By April Sophie could not imagine living without John F. Mayhew; then in May she found that she’d have to, because he dumped her for the fabulously rich wild child Lady Cresta Thorpe. Sophie was heartbroken. John graduated with honors and spent a year touring the world with Cresta, who had dropped out of university, far preferring to indulge her habits of clubbing, cocktails, and cocaine. His life, so she gleaned from gossip, was shining and golden as hers slipped further into the dark and depressing. Her coursework suffered and she started self-medicating with alcohol to blot out the pain. She also realized that the girls she’d thought of as friends weren’t that hot in a crisis. She had never been good at gathering friends. The beautiful, insubstantial people were attracted to her, but the really nice people found her own good looks intimidating.

It took Sophie a long time to get over losing John F. Mayhew, partly because she didn’t have a group of hard-core pals to help chase him out of her heart. She buried her true feelings deep as she had been taught to at school, threw herself into her studies, never let anyone see how wounded she was. Her heart had just about healed by the time she graduated, give or take the scar he had left.

Months later, Sophie had been working as a temp at the London headquarters of the glossy magazine Mint when she heard that they were to run a feature on a young, successful investment banker, a high-risk taker and up-and-coming politician, at home in his recently acquired, stupidly expensive bachelor penthouse. His name was John F. Mayhew. Sophie’s heart started to race. She wangled it so she accompanied the reporter and the photographer, desperate to show herself off at her best to him: content, happy, preened, and perfect— unattainable and indifferent. Or so she thought.

He was overjoyed to see her, ridiculously so, and she was gracious enough not to dampen his delight with a long-overdue rebuke for dumping her so callously. He asked her out to dinner and she accepted, merely for old times’ sake, sure that if he asked to see her again, she would politely refuse, walk away, having shut the door firmly in his face this time.

He had never forgiven himself for the caddish way he had behaved, he said in Le Gavroche. He’d been glamoured by Cresta’s glitzy veneer, but it was mere infatuation. He hadn’t realized how much he felt for Sophie until he lost her. Sophie was in love with him all over again before the dessert menus had been delivered to them.

Six months after the photos of his bachelor pad had been published, John F. Mayhew had moved out and into Park Court, a beautiful, if run-down, country residence—a wedding present from his parents for himself and his new bride-to-be, the sublime Miss Sophie Calladine. She ignored that little voice inside her that warned her about the speed of all this, the worm burying into her happiness. Is this the real deal, Sophie, or are you just grateful to be loved?

To a woman starved for affection, the full spotlight of his attention was blinding, disorientating—of course she knew this. She had gulped it like air seeping through a hole in a vacuum. For that reason, it would be too easy to let that worm convince her that genuine love was not her primary reason for accepting John’s marriage proposal: but it was, it really was. It had to be said, though, that her heart was whooping considerably that she had also earned parental approval for her choice of husband, and she could even hear the echoes of applause from her old headmistress, nodding consent from the afterlife: I knew you’d be a credit to St. Bathsheba’s in the end, Sophie, like your sisters and your mother before you. But she did love him very much. Enough to have sacrificed her own wants and needs on his altar for the past eight and a half years. Enough to be standing here with her heart ripped open in this roomful of people who were looking at her to mend her marriage. Because by doing that, Sophie Mayhew would mend everything.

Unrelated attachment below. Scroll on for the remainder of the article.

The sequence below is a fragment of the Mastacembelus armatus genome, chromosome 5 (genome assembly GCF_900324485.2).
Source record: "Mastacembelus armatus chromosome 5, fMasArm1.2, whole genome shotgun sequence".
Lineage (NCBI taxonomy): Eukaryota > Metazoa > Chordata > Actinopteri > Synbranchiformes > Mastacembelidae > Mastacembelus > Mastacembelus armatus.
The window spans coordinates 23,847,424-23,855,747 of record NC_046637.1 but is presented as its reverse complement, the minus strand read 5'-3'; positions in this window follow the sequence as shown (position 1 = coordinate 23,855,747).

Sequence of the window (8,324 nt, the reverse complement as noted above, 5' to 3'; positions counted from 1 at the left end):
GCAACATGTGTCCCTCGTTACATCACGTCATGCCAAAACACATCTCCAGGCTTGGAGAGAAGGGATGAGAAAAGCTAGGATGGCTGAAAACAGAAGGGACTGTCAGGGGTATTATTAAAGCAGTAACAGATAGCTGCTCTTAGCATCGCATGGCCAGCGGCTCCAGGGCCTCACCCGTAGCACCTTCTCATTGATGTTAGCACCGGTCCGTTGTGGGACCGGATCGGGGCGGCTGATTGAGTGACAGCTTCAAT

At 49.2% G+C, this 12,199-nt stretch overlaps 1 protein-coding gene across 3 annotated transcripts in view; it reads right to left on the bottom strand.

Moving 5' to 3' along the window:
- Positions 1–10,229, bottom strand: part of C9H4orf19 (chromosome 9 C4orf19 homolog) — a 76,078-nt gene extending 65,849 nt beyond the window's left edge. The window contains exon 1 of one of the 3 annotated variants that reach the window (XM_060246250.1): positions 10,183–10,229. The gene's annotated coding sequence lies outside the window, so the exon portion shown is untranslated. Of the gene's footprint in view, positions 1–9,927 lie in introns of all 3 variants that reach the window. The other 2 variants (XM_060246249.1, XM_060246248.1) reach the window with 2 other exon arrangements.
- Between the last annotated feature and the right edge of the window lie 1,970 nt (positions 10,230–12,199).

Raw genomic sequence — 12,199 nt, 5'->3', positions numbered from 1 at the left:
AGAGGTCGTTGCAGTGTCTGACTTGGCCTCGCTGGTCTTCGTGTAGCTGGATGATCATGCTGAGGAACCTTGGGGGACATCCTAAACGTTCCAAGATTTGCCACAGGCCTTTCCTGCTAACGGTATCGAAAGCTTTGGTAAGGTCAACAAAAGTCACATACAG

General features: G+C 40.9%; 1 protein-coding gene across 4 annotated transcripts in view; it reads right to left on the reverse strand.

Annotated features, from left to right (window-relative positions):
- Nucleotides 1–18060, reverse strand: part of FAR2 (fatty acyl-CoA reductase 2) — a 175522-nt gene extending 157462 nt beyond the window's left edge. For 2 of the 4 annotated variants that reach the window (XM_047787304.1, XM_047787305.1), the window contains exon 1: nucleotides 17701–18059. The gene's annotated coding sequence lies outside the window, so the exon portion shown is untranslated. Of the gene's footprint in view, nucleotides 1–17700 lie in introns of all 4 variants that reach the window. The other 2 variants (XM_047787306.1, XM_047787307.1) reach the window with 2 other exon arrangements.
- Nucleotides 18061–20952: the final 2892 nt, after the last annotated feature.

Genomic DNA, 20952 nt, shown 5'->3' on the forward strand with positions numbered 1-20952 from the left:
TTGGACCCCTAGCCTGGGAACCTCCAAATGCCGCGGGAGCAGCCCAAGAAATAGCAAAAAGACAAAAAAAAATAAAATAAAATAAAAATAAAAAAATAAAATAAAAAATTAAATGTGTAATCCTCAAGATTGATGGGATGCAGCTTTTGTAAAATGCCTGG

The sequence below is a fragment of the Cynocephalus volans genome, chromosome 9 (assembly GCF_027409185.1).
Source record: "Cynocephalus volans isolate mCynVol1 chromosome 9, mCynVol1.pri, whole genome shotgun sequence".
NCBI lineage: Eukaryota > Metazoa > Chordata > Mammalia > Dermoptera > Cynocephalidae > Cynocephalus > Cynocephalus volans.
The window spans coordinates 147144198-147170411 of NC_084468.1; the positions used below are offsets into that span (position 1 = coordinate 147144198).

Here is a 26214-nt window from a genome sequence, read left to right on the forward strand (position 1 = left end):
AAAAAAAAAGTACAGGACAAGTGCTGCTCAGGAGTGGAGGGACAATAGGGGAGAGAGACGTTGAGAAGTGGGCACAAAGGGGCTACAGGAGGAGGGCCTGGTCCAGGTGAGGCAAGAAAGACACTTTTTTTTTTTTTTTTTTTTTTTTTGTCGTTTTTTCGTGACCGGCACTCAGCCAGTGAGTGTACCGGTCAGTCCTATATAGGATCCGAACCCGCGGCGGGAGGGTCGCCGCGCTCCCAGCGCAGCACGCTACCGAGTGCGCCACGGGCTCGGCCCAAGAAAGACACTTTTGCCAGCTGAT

Life and Other Inconveniences by Kristan Higgins

Life and Other Inconveniences by Kristan Higgins

Pub. date:  August 6, 2019 – Berkley Books

Courtesy of the publisher and NetGalley

Description:  Emma London never thought she had anything in common with her grandmother Genevieve London. The regal old woman came from wealthy and bluest-blood New England stock, but that didn’t protect her from life’s cruelest blows: the disappearance of Genevieve’s young son, followed by the premature death of her husband. But Genevieve rose from those ashes of grief and built a fashion empire that was respected the world over, even when it meant neglecting her other son.

When Emma’s own mother died, her father abandoned her on his mother’s doorstep. Genevieve took Emma in and reluctantly raised her–until Emma got pregnant her senior year of high school. Genevieve kicked her out with nothing but the clothes on her back…but Emma took with her the most important London possession: the strength not just to survive but to thrive. And indeed, Emma has built a wonderful life for herself and her teenage daughter, Riley.

So what is Emma to do when Genevieve does the one thing Emma never expected of her and, after not speaking to her for nearly two decades, calls and asks for help? (publisher)

My take:  A single mysterious event changes the lives of Genevieve, a wealthy East coast woman, and her son Clark. Genevieve was raised to believe that if she followed the rules her mother taught her she would have a perfect life – and she was living that life until a tragedy changed things. Years later she finds herself caring for one granddaughter and then another. As the years go by Genevieve added more armor and turned into a formidable person who was admired by many but feared by her granddaughter, Emma. When Emma doesn’t follow Genevieves rules she is turned away and left to deal with her predicament at her maternal grandfather’s Chicago area home. Fast forward several years and Emma receives a phone call from Genevieve saying she needs her to come to her Connecticut home and help her as she is quite ill. Emma will have to decide if blood is thicker than water and if she should head back East.

This is a novel that addresses messy family dynamics and how people deal when life throws a curve ball. Just could be, life could take a turn in a good way. I loved learning about Genevieve from the perspectives of Emma and her daughter Riley and I was charmed by several supporting characters. Kristan Higgins had me laughing at times and also reaching for a tissue. All in all, another good story from one of my favorite authors.